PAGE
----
“The mind, once expanded to the dimensions of larger ideas, never returns to its original size.”
I learned about the Dawn spacecraft that would use ion propulsion to study two asteroids, Vesta and then Ceres, and stream the information back to earth. The scientist spoke about spiral orbits and slingshot moves as if it was everyday stuff. OK, maybe it was to him, but to me, it felt like my brain was scrambling to find new cells to absorb everything. And that was just the beginning of the day.
More than a dozen speakers took the time out of their busy workdays to share their knowledge and excitement about their projects. It was so awesome that “awesome” doesn’t begin to describe it.
Voyager 1 and Voyager 2, the original explorers of our solar system, were presented, with a great graphic that showed just how far it is to the end of our solar system. 16+ light years away, they’ve been moving away from Earth since 1977 and they’re still going, transmitting bits of data back to JPL. As the program manager spoke, a replica of Voyager, down to the Golden Record, was sitting to my left. Now *that* is a cool auditorium.
Aquarius, the Earth-orbiting mission to study water and salinity, came complete with a demonstration of how global warming works by heating a balloon filled with air and watching it burst, then seeing the same flame not cause a water-filled ballon to blow up. Water absorbs heat better than air, that was the lesson, but I have to admit the balloon demo was cool all on its own. My high school science class was never like that, sadly.
We heard about GRAIL, the twin spacecraft that would map the moon more closely than ever before and Juno, soon to start its five-year trip to Jupiter, my favorite planet. Forget Star Trek, this is a real five-year mission, one tiny little spacecraft crossing most of the solar system to get to the gas giant. In the Visitor Center, I got to hold a model of Juno, which was a thrill hard to explain.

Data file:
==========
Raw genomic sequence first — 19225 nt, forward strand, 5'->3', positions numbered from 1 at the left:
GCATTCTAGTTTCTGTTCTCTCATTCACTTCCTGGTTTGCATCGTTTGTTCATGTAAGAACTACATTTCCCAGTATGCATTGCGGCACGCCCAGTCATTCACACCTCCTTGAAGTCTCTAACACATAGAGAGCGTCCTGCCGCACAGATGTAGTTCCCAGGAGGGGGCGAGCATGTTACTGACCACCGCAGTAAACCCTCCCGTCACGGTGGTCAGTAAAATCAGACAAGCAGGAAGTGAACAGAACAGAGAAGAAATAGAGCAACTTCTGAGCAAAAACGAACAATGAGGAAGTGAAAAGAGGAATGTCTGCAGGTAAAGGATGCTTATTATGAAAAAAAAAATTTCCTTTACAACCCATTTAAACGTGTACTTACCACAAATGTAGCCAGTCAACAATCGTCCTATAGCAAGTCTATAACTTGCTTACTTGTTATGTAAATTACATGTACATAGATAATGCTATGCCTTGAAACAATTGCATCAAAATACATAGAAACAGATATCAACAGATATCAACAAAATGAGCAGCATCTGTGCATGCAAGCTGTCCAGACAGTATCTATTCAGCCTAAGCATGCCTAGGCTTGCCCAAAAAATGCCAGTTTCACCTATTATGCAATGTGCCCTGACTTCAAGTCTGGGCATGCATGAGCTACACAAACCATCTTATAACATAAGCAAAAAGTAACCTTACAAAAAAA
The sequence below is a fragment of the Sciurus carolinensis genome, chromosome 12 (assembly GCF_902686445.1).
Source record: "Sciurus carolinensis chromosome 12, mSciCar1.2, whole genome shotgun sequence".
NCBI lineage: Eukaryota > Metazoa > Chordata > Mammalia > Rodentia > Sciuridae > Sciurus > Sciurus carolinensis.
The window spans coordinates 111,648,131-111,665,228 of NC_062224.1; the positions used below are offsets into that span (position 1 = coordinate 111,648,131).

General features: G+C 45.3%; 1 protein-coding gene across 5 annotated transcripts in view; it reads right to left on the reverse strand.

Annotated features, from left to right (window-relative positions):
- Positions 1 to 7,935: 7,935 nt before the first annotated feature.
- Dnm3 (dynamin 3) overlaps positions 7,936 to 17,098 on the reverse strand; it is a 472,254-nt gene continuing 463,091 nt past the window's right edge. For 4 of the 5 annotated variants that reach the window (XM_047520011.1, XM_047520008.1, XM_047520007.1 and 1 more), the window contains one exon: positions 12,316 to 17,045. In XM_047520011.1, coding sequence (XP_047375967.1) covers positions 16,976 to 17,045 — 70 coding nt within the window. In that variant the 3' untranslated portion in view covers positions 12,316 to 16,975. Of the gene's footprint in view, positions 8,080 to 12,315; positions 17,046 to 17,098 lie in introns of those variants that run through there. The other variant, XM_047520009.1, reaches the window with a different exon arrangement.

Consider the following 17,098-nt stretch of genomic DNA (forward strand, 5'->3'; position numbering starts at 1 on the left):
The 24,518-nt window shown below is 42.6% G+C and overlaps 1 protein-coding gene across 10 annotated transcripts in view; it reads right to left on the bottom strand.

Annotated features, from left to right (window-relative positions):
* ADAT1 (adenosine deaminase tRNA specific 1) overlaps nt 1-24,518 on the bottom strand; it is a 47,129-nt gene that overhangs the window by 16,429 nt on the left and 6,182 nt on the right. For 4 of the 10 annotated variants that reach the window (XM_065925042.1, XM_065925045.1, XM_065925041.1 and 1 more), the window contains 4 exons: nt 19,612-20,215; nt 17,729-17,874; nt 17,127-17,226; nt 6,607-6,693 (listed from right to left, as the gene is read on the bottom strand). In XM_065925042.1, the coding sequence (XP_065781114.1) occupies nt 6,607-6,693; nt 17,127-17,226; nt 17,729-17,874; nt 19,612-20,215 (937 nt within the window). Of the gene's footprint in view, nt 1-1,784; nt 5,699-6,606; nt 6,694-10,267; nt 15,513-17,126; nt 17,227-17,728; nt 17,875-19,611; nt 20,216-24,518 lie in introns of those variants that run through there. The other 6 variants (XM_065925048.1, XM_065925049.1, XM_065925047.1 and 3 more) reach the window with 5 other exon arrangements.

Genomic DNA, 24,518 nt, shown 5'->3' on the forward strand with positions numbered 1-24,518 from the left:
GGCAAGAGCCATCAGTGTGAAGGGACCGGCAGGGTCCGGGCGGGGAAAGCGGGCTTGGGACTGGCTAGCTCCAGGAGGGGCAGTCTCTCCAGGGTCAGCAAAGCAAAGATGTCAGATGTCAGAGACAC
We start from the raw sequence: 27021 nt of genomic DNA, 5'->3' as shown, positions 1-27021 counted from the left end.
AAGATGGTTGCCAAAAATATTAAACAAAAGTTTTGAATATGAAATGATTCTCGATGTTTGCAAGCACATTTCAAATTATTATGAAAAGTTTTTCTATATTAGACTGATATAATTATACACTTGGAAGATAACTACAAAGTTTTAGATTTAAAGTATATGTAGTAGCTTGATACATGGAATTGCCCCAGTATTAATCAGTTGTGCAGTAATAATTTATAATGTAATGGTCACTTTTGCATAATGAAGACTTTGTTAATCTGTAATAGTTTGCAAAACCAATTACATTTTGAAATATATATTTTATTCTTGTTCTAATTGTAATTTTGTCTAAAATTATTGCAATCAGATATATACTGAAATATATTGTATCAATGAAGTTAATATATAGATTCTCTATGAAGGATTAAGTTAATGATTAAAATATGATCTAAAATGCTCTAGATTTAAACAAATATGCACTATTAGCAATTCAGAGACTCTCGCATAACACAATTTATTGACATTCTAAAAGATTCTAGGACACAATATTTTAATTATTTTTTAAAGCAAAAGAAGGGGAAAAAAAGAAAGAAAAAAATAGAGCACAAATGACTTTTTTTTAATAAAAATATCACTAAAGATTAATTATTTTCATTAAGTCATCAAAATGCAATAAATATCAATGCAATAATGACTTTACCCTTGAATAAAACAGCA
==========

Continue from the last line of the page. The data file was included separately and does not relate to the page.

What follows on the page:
And here’s everyone without the paper…
For one special day, all of us were treated to insider’s view of JPL and NASA projects and it’s something I’ll remember forever. I’ll remember how as projects were presented, the back of the auditorium would fill up with team members, wanting to see what we thought of their work, excited to share it with us. I’ll remember the rock-star standing ovation given to John Casani, who’s been working at JPL since the 1950s on everything from Pioneer and Mariner to Galileo, Voyager, and Cassini and the surprise on his face as the whistles and cheers lasted more than a minute. I’ll remember seeing a moon rock from a foot away, looking down at Mission Control, and seeing people who make scientific discoveries and then figure out ways like NASA Eyes to share them with the rest of us.
Most of all, I’ll remember that this one day expanded my world from our Moon where Grail has now finished the initial mapping work, to Mars, home to two Rovers and soon to Curiosity, on to the asteriod belt where Dawn is now finishing up the investigation of Vesta before turing to Ceres; to Saturn where Cassini still toils, on to Jupiter where Juno is headed, and all the way to the edge of our solar system where the Voyagers continue on where we can only dream of going ourselves some day.
Bonus Content: Here’s a boatload more pictures from that day…
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